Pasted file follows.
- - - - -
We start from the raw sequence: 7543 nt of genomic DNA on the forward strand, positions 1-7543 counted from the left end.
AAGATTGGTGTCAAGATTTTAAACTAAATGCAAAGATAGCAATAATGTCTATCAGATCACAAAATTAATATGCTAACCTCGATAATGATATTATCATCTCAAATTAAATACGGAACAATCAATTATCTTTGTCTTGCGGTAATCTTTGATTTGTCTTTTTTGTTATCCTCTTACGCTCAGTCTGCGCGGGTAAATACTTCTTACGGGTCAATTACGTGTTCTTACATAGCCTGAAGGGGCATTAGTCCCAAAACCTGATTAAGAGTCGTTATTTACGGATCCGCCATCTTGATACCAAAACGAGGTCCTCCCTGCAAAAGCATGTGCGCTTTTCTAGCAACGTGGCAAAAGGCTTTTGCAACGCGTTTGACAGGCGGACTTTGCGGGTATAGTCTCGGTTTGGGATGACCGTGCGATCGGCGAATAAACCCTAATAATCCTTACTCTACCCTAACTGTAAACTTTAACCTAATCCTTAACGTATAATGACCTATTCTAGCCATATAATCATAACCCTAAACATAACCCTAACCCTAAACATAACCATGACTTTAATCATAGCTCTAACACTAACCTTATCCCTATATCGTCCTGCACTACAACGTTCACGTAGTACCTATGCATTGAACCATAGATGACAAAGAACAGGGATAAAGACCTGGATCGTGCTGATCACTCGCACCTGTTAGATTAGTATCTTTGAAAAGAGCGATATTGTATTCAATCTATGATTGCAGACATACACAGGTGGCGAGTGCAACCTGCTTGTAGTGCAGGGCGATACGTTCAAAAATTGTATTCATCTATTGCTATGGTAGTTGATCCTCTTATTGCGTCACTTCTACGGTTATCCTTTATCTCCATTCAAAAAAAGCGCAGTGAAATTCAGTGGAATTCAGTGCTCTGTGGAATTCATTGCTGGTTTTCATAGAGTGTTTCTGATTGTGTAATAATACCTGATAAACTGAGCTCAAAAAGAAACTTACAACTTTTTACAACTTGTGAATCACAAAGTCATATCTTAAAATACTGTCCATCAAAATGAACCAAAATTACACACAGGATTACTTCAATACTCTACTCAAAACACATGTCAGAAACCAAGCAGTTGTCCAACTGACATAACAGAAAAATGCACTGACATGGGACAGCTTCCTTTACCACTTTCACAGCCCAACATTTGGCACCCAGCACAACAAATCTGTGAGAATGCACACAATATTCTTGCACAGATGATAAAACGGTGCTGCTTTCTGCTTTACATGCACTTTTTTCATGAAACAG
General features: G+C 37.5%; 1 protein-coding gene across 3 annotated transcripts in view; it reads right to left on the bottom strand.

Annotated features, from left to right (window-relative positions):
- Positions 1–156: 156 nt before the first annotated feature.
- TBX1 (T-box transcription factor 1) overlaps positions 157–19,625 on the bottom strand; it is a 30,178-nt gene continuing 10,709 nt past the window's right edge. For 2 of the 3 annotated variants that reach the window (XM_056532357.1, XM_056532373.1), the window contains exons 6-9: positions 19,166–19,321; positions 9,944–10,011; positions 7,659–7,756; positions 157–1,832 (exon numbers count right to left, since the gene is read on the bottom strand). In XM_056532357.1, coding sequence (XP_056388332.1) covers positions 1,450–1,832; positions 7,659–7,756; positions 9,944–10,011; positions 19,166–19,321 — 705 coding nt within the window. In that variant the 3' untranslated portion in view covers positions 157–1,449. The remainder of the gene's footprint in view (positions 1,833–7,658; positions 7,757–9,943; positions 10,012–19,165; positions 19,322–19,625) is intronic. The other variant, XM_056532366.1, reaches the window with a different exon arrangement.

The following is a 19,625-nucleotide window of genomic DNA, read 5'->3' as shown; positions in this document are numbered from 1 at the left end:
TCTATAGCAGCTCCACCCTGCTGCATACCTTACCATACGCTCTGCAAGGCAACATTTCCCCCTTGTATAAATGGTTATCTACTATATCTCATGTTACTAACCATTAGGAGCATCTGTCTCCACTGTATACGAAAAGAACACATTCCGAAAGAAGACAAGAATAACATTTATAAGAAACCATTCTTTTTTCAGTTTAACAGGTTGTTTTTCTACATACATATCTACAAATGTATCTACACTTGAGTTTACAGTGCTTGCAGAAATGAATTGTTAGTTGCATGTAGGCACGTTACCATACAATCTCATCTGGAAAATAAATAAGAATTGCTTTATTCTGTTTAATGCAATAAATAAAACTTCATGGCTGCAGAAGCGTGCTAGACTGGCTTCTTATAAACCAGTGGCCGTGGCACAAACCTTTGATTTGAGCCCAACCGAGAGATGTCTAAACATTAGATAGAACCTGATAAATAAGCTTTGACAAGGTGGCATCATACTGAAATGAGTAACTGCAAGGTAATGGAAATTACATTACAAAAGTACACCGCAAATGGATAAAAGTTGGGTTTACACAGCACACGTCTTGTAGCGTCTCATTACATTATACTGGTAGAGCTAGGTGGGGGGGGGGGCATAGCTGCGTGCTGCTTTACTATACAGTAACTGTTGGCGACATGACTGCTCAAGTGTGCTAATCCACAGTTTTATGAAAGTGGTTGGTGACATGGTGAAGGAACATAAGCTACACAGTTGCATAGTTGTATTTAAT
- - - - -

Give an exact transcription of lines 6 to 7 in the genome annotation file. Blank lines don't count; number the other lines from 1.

- TBX1 (T-box transcription factor 1) overlaps positions 157–19,625 on the bottom strand; it is a 30,178-nt gene continuing 10,709 nt past the window's right edge. For 2 of the 3 annotated variants that reach the window (XM_056532357.1, XM_056532373.1), the window contains exons 6-9: positions 19,166–19,321; positions 9,944–10,011; positions 7,659–7,756; positions 157–1,832 (exon numbers count right to left, since the gene is read on the bottom strand). In XM_056532357.1, coding sequence (XP_056388332.1) covers positions 1,450–1,832; positions 7,659–7,756; positions 9,944–10,011; positions 19,166–19,321 — 705 coding nt within the window. In that variant the 3' untranslated portion in view covers positions 157–1,449. The remainder of the gene's footprint in view (positions 1,833–7,658; positions 7,757–9,943; positions 10,012–19,165; positions 19,322–19,625) is intronic. The other variant, XM_056532366.1, reaches the window with a different exon arrangement.

The following is a 19,625-nucleotide window of genomic DNA, read 5'->3' as shown; positions in this document are numbered from 1 at the left end: